I first had the idea to write a “Making of the Halloween Maze”. But Halloween is over and Christmas is coming. I think it’s better to update the topic and to start a little tutorial series “How to make an X-Maze” (a playable labyrinth with a Christmas look). It’s supposed to show the creative side of Ionic: graphics, animations, audio.

The series at a glance:
Part 1: Make an Ionic 4 app project
Part 2: Make it look pretty
Part 3: Make it move nicely
Part 4: Make it sound x-massy

Every Advent Sunday there will be a new part of the tutorial.

For Christmas, I’ll give you the finished program code for download.

Today is the first Advent! So let’s start with our first part …

Part 1: Make an Ionic 4 app project

Preparations

Starting an Ionic project is not difficult once you have made all the necessary installations. If you are not so familiar with this topic, you’re in luck: check out the Look Inside for my new Ionic book on this website. In chapter 1.2 “Installations” you will learn how to do it.

Create the project

In console / terminal move to your dev folder of choice and type

$ ionic start x-maze blank

to create your Ionic project.

Choose Angular as the framework you want to use to develop your app.

After the Ionic CLI has created our project, we switch to its project folder and continue …

Create components

Our project will include a page called “Home” (which already exists). We’ll populate it with three components called “Arrow-Buttons”, “Decoration” and “Maze”, which we are now creating.

In terminal type the following commands:

$ ionic g component components/Arrow-Buttons
$ ionic g component components/Decoration
$ ionic g component components/Maze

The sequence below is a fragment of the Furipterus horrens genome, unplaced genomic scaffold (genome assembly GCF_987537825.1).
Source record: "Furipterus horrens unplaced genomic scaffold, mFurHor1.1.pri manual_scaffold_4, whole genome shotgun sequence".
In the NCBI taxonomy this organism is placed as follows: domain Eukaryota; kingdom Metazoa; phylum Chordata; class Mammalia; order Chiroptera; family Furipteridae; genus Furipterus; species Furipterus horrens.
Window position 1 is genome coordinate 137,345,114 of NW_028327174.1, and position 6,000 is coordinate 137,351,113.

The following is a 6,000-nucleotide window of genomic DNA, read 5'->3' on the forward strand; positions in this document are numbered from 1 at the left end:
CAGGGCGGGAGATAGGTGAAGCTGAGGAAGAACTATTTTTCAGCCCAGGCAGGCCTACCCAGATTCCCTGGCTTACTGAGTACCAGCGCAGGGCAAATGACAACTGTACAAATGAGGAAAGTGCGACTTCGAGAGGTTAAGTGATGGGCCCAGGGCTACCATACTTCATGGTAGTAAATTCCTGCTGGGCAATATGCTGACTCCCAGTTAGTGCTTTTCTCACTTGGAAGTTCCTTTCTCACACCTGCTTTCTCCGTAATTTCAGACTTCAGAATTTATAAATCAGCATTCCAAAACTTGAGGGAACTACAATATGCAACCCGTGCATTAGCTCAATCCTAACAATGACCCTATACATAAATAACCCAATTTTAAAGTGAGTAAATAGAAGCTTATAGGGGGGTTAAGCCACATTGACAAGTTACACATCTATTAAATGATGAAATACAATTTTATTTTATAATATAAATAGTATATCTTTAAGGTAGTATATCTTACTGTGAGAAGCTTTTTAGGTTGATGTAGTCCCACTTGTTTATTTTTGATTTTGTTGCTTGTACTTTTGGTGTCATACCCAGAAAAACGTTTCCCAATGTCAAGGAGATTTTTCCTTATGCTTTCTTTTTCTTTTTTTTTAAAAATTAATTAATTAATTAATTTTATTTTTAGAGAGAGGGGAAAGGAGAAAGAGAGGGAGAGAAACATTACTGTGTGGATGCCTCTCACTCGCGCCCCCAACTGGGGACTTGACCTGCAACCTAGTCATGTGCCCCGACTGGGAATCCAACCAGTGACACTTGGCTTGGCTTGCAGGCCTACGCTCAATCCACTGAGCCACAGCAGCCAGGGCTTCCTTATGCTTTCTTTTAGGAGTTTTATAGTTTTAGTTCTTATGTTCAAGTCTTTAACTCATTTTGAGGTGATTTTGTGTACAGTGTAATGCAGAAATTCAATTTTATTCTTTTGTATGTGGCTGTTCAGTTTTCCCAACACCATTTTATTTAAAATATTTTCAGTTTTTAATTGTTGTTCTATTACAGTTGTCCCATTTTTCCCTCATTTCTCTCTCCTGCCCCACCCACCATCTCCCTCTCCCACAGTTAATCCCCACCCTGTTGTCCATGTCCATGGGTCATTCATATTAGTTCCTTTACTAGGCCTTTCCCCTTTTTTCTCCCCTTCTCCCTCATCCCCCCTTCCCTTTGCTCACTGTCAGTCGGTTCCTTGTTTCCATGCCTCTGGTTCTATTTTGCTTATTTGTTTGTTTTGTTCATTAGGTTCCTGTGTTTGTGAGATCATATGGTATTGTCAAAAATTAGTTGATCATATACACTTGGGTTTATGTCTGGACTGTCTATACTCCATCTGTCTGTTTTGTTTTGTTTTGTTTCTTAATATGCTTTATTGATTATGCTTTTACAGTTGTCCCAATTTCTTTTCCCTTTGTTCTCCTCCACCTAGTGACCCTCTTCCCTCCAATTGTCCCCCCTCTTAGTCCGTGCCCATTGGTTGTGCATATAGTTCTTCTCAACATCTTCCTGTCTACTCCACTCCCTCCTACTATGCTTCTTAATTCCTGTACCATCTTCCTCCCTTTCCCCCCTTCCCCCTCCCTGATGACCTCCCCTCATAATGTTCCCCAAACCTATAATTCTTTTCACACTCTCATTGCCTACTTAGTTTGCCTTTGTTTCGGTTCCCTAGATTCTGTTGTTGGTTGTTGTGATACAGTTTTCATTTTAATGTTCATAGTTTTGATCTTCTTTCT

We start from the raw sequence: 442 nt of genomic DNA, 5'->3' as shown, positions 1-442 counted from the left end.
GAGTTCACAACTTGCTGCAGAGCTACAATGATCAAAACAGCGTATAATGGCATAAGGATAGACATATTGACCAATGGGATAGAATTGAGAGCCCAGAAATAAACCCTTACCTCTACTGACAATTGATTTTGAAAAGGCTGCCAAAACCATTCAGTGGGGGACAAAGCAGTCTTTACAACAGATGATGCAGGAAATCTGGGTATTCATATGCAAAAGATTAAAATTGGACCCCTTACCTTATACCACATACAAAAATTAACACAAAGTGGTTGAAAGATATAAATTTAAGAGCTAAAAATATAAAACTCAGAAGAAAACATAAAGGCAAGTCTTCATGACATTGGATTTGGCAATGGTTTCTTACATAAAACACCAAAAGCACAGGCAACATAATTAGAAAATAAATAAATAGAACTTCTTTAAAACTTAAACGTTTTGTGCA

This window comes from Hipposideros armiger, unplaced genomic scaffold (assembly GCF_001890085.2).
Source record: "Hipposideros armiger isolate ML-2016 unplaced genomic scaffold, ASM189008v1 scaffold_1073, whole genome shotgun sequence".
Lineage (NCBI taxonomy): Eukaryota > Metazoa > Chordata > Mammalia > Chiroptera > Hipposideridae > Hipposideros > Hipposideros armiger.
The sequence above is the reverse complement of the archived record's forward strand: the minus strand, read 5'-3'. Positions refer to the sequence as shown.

In a subfolder “components” you’ll now find the new components.

Create a components module

In order to be able to embed our components in our app page in an elegant way, let’s quickly write down a component module called components.module.ts, which we put in our “components” subfolder:

import { NgModule } from '@angular/core';
import { CommonModule } from '@angular/common';
import { IonicModule } from '@ionic/angular';

import { ArrowButtonsComponent } from './arrow-buttons/arrow-buttons.component';
import { DecorationComponent } from './decoration/decoration.component';
import { MazeComponent } from './maze/maze.component';

const PAGES_COMPONENTS = [    
  ArrowButtonsComponent,
  DecorationComponent,
  MazeComponent
]

@NgModule({    
  declarations: [ PAGES_COMPONENTS ],    
  imports: [ CommonModule, IonicModule ],    
  exports: [ PAGES_COMPONENTS ]
})
export class ComponentsModule {}

Import the components module into page module

In home.module.ts we can now add:

import { ComponentsModule } from './../components/components.module';

and at the imports:

imports: [ 
  ...,     
  ComponentsModule
],
...

Now we are able to import and use the components in the home page.

Build the UI structure of our app

Now we build the UI structure for our app using the components in home.page.html:

<ion-content>
  <div id="title"></div>
  <app-decoration></app-decoration>
  <app-maze></app-maze>
  <app-arrow-buttons></app-arrow-buttons>
</ion-content>

If we start our app with

$ ionic serve

and take a first look at what we’ve done so far, it looks like this:

Of course, that doesn’t look that great yet. But the basic architecture of our app is done and and we’ll make it look pretty in the second part of our X-Maze tutorial.

CU next Sunday, December 8, 2019.

Until then:

Happy reading and coding!

2 comments

  1. Pingback: How to make an X-Maze with Ionic 4 (4/4) – Ionic Books

  2. Pingback: How to make an X-Maze with Ionic 4 (3/4) – Ionic Books

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